Philadelphia Archdiocese Facing Eight New Priest Sexual Abuse Lawsuits

The Roman Catholic Archdiocese of Philadelphia will soon be named in eight new lawsuits alleging church officials covered-up child sexual abuse committed by seven of its priests.   An attorney representing the nine plaintiffs in the lawsuits said they were inspired come forward by the recent conviction of Monsignor William Lynn, who was sentenced to 3 1/2 years in prison for enabling an abusive priest.

Details of the lawsuits, which are expected to be filed today, have yet to be released.  In addition to the seven priests, the lawsuits name Lynn, Archbishop Charles Chaput, and his predecessor, Cardinal Justin Rigali, are named as defendants.

Lynn, who served as secretary for clergy at the Philadelphia Archdiocese from 1992 to 2004, was the first high-ranking church official ever sentenced to prison for allowing an abusive priest to continue in the ministry.   In March, that priest, Thomas Avery pleaded guilty to sexually assaulting a 10-year-old altar boy in 1999.

According to the Philadelphia Inquirer, Lynn had sent Avery for treatment in 1992 when a 28-year-old man accused the priest of abusing him.  Avery’s name also topped a confidential list compiled by Lynn of area priests he described as “guilty of sexual misconduct with minors.”  Yet in 1995, Lynn recommended that Avery be allowed to return to the ministry, and he was assigned to a parish where prosecutors say he later molested the altar boy on two occasions.  Lynn was charged with endangerment and convicted earlier this summer.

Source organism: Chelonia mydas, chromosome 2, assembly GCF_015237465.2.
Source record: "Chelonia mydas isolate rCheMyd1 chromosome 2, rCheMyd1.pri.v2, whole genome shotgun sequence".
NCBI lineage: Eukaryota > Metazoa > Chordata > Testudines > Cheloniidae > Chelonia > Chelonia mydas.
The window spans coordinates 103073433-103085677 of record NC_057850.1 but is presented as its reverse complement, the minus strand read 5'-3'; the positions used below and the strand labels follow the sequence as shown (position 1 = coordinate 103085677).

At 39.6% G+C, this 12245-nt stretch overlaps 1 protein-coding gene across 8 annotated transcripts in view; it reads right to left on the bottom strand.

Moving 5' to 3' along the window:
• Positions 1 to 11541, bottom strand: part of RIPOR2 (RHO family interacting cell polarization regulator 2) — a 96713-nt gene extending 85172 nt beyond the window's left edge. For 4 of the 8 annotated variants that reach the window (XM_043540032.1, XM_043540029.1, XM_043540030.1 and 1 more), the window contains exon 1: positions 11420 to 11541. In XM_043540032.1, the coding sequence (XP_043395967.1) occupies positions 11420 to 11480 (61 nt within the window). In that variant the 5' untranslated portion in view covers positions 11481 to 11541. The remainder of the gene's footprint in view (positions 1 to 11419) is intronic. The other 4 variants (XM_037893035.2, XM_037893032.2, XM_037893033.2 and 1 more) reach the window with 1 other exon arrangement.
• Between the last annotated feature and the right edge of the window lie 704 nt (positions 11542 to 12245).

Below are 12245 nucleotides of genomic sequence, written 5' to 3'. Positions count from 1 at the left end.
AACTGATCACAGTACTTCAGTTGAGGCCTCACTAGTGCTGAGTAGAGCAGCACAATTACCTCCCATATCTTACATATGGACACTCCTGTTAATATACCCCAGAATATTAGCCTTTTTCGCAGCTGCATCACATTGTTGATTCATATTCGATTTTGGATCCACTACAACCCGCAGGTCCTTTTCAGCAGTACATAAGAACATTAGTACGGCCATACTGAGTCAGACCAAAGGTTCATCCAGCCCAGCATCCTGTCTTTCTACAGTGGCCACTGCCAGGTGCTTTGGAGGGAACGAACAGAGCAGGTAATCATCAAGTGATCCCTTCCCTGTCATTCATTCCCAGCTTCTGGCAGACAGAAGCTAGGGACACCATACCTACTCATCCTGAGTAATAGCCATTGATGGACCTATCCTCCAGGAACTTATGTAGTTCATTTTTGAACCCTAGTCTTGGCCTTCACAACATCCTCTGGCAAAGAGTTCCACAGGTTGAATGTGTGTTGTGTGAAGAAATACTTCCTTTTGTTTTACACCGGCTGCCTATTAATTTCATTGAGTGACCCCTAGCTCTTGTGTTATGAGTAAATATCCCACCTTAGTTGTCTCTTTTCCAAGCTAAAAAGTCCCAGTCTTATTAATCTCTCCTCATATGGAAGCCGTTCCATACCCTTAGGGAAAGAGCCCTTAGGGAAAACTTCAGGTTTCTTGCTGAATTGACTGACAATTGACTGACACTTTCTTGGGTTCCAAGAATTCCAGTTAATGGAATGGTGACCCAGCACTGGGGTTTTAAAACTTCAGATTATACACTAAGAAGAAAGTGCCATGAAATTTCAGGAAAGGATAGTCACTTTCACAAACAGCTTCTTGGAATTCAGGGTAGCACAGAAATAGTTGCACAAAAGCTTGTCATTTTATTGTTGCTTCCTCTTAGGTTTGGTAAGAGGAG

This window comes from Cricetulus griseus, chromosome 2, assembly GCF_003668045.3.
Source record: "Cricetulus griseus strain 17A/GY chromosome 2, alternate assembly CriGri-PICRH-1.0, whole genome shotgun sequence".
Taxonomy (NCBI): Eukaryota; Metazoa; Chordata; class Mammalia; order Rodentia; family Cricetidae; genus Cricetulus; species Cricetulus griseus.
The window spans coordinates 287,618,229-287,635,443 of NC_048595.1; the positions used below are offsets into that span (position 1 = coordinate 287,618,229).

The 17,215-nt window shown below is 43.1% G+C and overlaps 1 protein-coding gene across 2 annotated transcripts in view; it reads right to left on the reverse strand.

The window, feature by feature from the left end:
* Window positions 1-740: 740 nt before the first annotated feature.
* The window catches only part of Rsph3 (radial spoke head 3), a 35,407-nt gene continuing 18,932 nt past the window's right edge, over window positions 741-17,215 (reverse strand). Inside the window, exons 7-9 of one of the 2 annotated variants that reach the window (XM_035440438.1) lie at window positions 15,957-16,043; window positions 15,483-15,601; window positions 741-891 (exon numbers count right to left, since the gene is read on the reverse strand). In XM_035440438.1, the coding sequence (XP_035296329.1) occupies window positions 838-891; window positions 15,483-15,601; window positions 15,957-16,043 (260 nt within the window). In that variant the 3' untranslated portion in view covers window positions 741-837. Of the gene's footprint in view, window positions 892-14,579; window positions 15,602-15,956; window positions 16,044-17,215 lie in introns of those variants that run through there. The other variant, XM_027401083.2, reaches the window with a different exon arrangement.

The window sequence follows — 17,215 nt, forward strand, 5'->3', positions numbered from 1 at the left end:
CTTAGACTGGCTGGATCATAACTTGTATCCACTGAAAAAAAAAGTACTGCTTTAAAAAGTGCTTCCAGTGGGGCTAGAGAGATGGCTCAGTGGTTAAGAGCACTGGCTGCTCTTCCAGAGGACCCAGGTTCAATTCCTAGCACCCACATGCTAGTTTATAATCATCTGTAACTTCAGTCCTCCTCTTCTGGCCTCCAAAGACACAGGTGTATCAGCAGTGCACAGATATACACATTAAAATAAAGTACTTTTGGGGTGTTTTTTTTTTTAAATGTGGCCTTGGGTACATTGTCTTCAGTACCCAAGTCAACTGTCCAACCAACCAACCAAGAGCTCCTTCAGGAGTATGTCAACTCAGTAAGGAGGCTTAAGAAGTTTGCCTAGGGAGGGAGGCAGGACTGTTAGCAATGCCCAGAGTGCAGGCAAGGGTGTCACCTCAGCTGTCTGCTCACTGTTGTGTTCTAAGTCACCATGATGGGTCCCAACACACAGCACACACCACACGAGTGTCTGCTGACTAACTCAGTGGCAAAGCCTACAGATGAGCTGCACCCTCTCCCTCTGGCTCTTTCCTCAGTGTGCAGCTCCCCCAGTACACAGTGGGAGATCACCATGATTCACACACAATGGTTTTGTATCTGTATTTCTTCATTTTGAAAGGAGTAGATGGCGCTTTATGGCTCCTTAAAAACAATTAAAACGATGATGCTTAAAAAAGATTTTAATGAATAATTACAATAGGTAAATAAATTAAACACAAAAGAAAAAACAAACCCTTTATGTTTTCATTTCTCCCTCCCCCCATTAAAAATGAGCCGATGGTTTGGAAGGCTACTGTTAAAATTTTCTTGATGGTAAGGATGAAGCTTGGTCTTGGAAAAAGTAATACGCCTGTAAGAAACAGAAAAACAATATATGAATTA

Yesterday, in a motion filed by Lynn’s lawyers seeking bail, it was alleged that Avery had lied about his abuse of the altar boy in order to receive a light sentence.  Avery was only sentenced to 2 1/2 to 5 years in jail.

Meanwhile, the Archdiocese of Philadelphia announced yesterday it was had again suspended a former Northeast Philadelphia pastor over a claim that he sexually abused a minor.  Just last May, Chaput had declared that Rev. Michael Chapman was suitable to return to active ministry.   According to the Philadelphia Inquirer, Chapman was among two dozen Philadelphia- area priests placed on leave in March 2011 while church officials reexamined past allegations of misconduct. He was preparing to return to work when the Archdiocese received the new accusation, allegedly over an incident that occurred 30 years ago.

The Archdiocese has passed the new allegation against Chapman onto law enforcement and halted his reinstatement.  According to a church spokesperson, he was “never actually returned to active public ministry, did not have access to children, and was not residing in a parish.”

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